This one was done by Ron Faucheux, the former Democrat candidate for mayor of New Orleans and Mary Landrieu chief of staff. Faucheux got WWL and the Baton Rouge Advocate to pay for the poll, and he generated results similar to those Public Policy Polling put out on behalf of the Democrat Gumbo PAC last week.
Namely, that John Bel Edwards beats David Vitter 45-41 in a head-to-head race in the runoff, which the poll predicts based on Edwards and Vitter tying at 24 percent atop the primary results, with Scott Angelle at 15 and Jay Dardenne at 14. The poll says 18 percent are undecided.
Faucheux’s poll has Angelle beating Vitter 40-35 should he make a runoff with Vitter, and Dardenne beating Vitter 42-35.
Interestingly, neither the Advocate nor WWL have any information on the sample or the script of the poll in either outlet’s writeup of it. The poll says it’s of 800 likely voters, but it doesn’t say what the demographic breakdown of the sample is or what its geographic breakdown is, or for that matter how many Republicans and Democrats were polled.
WWL’s writeup has a little bit of the polls innards…
Faucheux also pointed out that he thinks neither Vitter nor Edwards, the only major Democrat in the race, has fully solidified their respective party’s bases in anticipation of a runoff.
“In this poll, 28 percent of Republicans are not voting for Vitter in a runoff against the Democrat, Edwards, and 24 percent of Democrats aren’t voting for Edwards in a runoff against Vitter. Both have work to do,” he said.
Faucheux said as the only major Democrat in the race, Edwards has room to grow his vote among fellow Democrats.
“He’s now polling less than half of Democratic (47 percent) and black voters (45 percent). If Edwards consolidates his support among these voters and turns them out on Election Day, he will likely run first in the primary,” Faucheux said.
Edwards scores better than Vitter among women voters (24 to 20 percent), which could be because of Vitter’s well-known connection to a prostitution scandal, the “serious sin” to which he says he confessed several years ago but remains mostly mum on. Angelle and Dardenne polled at 14 and 15 percent of the female vote, respectively, and 16 and 14 percent of the male vote.
The candidates understandably performed best among voters their respective geographical bases. Vitter, who lives in Metairie, performs best in the metro New Orleans area, his political base. He scored 34 percent of the vote in the metro area, compared to Edwards’ 21 percent, Angelle’s 15 percent and Dardenne’s 10 percent.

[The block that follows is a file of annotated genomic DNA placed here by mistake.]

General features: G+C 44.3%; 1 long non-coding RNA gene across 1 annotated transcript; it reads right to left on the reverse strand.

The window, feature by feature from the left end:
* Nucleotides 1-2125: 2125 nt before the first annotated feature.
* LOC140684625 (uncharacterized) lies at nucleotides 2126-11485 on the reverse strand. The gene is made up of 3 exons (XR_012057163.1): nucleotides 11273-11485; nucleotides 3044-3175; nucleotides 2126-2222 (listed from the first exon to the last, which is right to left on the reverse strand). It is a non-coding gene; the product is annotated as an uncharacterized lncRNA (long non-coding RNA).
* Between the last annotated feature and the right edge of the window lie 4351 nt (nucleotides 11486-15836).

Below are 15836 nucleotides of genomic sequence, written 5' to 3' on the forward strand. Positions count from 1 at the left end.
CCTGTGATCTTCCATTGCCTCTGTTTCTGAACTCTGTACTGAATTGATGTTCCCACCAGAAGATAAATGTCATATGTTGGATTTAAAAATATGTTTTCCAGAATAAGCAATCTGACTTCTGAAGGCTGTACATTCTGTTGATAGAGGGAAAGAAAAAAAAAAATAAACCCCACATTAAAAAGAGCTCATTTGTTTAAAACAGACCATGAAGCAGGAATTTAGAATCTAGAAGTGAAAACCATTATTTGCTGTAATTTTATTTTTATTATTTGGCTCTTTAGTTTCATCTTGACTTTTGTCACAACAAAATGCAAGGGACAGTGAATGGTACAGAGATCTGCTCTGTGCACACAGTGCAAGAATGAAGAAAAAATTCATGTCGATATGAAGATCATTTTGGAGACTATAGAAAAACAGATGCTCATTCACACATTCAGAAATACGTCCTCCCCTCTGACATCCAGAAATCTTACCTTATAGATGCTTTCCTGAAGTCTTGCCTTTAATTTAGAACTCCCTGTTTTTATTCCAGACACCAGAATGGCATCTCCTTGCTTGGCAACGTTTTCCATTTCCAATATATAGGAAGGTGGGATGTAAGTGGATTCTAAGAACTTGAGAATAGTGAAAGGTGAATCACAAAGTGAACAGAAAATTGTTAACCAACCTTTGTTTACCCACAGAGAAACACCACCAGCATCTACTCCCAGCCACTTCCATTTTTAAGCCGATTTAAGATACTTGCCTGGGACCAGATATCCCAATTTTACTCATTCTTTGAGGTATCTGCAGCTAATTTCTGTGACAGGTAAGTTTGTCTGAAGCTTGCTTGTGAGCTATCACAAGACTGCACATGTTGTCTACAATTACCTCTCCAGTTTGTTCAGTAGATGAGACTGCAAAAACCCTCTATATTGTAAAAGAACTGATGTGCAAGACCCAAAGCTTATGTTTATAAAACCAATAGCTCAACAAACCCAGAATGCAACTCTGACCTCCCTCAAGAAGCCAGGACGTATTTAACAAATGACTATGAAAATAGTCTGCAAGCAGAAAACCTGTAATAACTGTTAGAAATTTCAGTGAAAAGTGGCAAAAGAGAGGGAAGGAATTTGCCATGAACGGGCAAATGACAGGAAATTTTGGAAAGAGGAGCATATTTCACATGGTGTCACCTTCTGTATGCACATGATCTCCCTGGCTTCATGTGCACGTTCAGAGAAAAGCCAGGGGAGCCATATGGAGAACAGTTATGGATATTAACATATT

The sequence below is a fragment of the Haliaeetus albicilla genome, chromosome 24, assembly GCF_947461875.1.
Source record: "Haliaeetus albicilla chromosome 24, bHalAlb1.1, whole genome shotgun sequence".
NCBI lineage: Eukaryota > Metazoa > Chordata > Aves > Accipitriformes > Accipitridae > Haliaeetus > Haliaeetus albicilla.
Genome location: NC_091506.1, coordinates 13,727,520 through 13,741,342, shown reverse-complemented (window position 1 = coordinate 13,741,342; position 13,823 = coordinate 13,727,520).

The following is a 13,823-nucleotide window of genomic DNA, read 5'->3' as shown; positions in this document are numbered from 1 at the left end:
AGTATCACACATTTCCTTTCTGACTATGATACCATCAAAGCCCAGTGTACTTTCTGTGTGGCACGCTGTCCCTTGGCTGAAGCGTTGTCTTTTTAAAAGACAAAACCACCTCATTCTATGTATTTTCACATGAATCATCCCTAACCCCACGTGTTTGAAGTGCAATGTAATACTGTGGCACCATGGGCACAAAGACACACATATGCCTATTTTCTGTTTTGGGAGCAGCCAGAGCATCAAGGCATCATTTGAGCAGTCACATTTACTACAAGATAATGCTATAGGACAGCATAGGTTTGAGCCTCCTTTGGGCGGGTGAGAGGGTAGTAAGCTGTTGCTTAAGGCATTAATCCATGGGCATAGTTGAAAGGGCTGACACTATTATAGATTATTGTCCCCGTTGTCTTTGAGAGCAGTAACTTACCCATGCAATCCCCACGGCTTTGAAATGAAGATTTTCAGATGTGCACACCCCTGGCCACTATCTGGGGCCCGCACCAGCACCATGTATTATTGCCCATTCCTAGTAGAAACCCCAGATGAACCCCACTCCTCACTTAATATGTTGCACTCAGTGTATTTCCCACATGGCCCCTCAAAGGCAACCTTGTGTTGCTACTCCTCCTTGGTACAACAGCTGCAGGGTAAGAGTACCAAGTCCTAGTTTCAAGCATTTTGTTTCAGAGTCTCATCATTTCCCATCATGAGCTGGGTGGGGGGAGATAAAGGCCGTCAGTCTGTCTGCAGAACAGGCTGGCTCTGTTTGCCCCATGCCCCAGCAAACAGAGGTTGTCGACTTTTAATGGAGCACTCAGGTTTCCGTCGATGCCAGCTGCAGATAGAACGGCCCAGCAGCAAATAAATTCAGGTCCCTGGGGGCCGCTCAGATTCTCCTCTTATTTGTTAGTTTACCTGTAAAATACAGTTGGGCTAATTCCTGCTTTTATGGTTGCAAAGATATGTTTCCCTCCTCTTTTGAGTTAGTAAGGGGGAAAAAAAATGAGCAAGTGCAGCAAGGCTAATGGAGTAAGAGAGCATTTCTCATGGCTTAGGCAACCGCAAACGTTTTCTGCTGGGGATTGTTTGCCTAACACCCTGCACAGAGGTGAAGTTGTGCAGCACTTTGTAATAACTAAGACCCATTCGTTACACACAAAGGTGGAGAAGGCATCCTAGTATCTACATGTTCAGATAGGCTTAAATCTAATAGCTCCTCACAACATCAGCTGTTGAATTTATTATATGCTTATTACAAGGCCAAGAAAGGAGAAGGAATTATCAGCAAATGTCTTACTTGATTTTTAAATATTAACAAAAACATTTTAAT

Dardenne outpaced the others in his base of the Baton Rouge and Florida Parishes area, earning 28 percent, though Edwards was close behind with 27 percent. Vitter earned 19 percent there and Angelle, 8 percent. Angelle, who is from Breaux Bridge, performed best in south Louisiana, outpacing Vitter 27 to 22 percent. Edwards did best in north Louisiana, with 28 percent to Vitter’s 24 percent.
Looking at the current profile of undecided voters, Faucheux’s poll shows women are more undecided than men (23 percent versus 14 percent); African-Americans are more undecided than whites (27 percent vs. 12 percent); and Democrats and independents are more undecided than Republicans (25 percent and 23 percent vs. 9 percent). Voters in north (21 percent) and south Louisiana (19 percent) were more undecided than metro New Orleans (14 percent) and the Capital region/Florida Parishes (15 percent).
The fact we don’t have any public information on who and where these respondents are makes it hard to determine whether this poll has any meaning. Like the Daily Kos noted after PPP’s poll came out, this survey has Republican votes outnumbering Democrat votes 53-24 in the primary, but the Democrat candidate beating the Republican 45-41 in the runoff. That’s a bit hard to figure. Questions about the quality of PPP’s poll arose from the fact that Edwards was also tied or within two points of the other two potential Republican runoff participants, something Faucheux’s poll doesn’t present since it didn’t measure Edwards against Angelle or Dardenne in head-to-head questions.
None of this would show up in either poll, of course, but the fact that Vitter has some $7 million available between his campaign and his PAC right now and Edwards has about $1.38 million in his campaign (Gumbo PAC shows only $85,000 on hand as of the last campaign filing, while the Water Coalition PAC has $304,000), and Edwards hasn’t been touched by any of the other candidates or PAC’s yet because all the Republicans want him as their runoff opponent. Which means that if there’s a Vitter-Edwards runoff the withering assault on the Democrat, who is virtually unknown to the Louisiana electorate and is attempting to define himself as a conservative, will be something to see.
But in any event, so far the Republican polls all say Vitter would win a head-to-head race with Edwards and the Democrat polls say it’s the other way around. We’ve got less than a month before the primary, and about seven weeks before the runoff, so we’ll find out soon.